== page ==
Long Time Gone

May 15, 2013

It’s been a long time! I was busy writing a paper so I could finally graduate from my Master’s in Mental Health Counseling program. I did it! It has been a very long road and during the four plus years I was going to school, I got divorced (which took over 3 years), fell in love (which took about 3 days), ran my first (and only) half-marathon (which took 2 hours and 23 seconds), and jumped off a telephone pole (which took 3 seconds). I had two kids graduate from middle school, one graduate from high school and go to college, made new friends, moved out of my home of 19 years, bought my first house, started writing again, and got a job. You’re probably wondering about the telephone pole.

Going back to school was life-saving. Sometimes, it was my respite from the insanity of trying to divorce my alcoholic husband. When I first started school, I had only recently gotten my husband out of the house, but he kept coming back, unannounced, to alternately woo and threaten me back into submission. Of course, no one at school knew any of this. No one knew that when I left my house for my evening classes, I worried that my husband would turn up at the house and scare our children. I worried he would come back to the house and refuse to leave. He was always drunk when he came over, and I always put myself between him and the children, in an attempt to shield them. What would happen if he came when I was not there?

About a month into the semester, my girls and I were driving home from the barn when we saw ambulances and police cars surrounding a vehicle in a parking lot just up the road from our house. Standing in the middle of it all was my adult stepson; he was next to his father’s car and he was crying. I stopped my car and told the girls to wait, to not get out of the car. I was afraid of what they would find. The EMTs were pulling my husband out of his parked car. He looked dead. Apparently he had been on the way to our house. Maybe he knew he was too drunk to make it up our stairs. Maybe he wanted to sit in his car and drink some more. Whatever the reason, I’m glad he never made it to our house. Instead, he had pulled into the tennis court parking lot and, at some point, called his son, who then called 911. The policemen told me that they had found him unconscious in the car. During the few minutes that I spoke with the police, I knew my children had seen something frightening and confusing. When I went back to the car, they cried and asked me, “Is Daddy dead?”  I tried to reassure them that he would be okay, but really, I wasn’t sure. As I drove them back to the safety of our home, and it was safe, for he would not be coming that day, I intercepted my 10 year old son and his friend who were on their way to discover the reason for the sirens. I lied to my son, telling him that I did not know what had happened, but later, I knew he knew, and I looked into his tear-filled eyes and told him the truth.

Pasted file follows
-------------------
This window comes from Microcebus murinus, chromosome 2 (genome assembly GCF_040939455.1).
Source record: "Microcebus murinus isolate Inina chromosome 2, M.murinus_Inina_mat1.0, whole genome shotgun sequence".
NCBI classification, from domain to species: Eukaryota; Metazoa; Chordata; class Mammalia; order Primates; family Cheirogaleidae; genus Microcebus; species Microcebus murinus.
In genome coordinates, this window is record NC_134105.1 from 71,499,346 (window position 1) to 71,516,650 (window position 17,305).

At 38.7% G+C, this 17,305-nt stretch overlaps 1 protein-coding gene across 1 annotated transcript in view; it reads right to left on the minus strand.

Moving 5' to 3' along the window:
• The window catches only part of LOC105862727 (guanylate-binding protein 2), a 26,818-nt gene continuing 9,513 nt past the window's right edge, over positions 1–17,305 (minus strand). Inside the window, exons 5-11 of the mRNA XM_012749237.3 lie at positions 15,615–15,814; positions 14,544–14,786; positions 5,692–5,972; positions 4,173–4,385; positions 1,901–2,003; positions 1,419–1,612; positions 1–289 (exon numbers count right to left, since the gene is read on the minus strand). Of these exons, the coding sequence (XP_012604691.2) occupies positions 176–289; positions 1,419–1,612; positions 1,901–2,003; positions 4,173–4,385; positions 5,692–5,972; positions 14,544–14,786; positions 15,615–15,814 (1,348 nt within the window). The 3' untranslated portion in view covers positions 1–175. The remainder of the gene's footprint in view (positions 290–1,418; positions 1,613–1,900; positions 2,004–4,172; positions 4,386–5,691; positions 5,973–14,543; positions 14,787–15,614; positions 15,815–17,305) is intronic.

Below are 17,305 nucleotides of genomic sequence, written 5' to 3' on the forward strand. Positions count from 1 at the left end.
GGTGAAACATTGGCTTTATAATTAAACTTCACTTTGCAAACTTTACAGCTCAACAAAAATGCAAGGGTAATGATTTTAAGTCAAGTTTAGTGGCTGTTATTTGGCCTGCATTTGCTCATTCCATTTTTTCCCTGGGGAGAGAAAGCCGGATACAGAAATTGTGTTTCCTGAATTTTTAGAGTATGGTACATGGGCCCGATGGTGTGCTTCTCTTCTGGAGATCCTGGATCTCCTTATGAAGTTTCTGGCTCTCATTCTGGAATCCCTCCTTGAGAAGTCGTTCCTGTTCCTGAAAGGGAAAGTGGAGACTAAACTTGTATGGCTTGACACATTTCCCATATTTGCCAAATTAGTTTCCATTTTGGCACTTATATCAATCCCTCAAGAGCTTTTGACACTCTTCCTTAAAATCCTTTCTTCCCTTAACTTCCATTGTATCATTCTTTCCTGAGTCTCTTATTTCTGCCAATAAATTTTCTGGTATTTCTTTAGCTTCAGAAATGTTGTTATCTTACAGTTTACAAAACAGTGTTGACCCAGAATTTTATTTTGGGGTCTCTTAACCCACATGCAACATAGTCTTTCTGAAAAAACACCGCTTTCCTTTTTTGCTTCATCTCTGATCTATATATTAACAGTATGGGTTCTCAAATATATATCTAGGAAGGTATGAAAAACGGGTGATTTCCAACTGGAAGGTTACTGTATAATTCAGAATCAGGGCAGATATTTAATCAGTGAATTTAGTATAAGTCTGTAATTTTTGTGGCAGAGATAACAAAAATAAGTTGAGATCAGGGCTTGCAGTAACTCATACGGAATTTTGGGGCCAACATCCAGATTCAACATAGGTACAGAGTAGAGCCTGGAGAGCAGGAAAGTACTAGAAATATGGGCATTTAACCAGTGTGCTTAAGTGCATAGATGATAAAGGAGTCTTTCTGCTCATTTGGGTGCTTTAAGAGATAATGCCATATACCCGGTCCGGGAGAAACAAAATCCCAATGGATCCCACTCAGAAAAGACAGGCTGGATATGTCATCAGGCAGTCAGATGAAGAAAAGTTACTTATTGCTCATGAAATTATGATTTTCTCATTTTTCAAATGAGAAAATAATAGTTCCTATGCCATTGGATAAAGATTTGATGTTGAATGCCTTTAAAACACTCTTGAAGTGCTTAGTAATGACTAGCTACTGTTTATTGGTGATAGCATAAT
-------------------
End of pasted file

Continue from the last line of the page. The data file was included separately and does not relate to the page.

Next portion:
What do these moments do to a child? I wonder, because, as an adult, I continue to be haunted by these memories. I write of these memories here so that they have a place to live, instead of in my head, and I feel a little freer. Free from the idea that my children and I are trapped in our history. Because the truth is, bad things happen. Most of us do not have perfect childhoods, do not have two perfect parents. When I look at my children, I see that while they have their wounds, they are, in fact, strong. Stronger and wiser, braver and kinder than they might have been had they not lived through these challenges.  I work on seeing them not as victims, but as the heroes they are. We are a family of heroes, standing up for ourselves and each other. And we are going to be just fine. Better than fine. We are going to be awesome.

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5 Responses to “Long Time Gone”

  1. Yes, you are going to be awesome. We can’t change what’s happened, but we can try to make today so good that it doesn’t matter – and that’s what you’re doing. Bravo!

  2. Well, it either makes or breaks you. I look at my own little girl and think, yes, somewhere something did break, but she is resilient, she is wise, she is five. We are all still in recovery, doubtless for a long time to come. Congrats on your degree.

  3. Emily said

    I do believe that kids can be more resilient than adults…we all have scars from different times in our life, but you’re right, that’s what makes us stronger. My husband has plenty of childhood memories that he’d rather forget, BUT he has channeled that into making sure he is a different kind of father for his own kids. Thank you for sharing this and I hope it was healing to write about it.

  4. We see the drunk parent, and yes it’s etched in our memories forever, but we find a way to deal with it. My father died when I was 17 but I have many similar memories. I didn’t understand and my mother was incapable of being the adult and helping us..too full of self-pity to attend to her 5 children. So, by being there for your children, being honest and helping them cope, you will give them some understanding and strength.
    Thank you for sharing this story…too many of us live or have lived with painful events that we don’t know how to proces.

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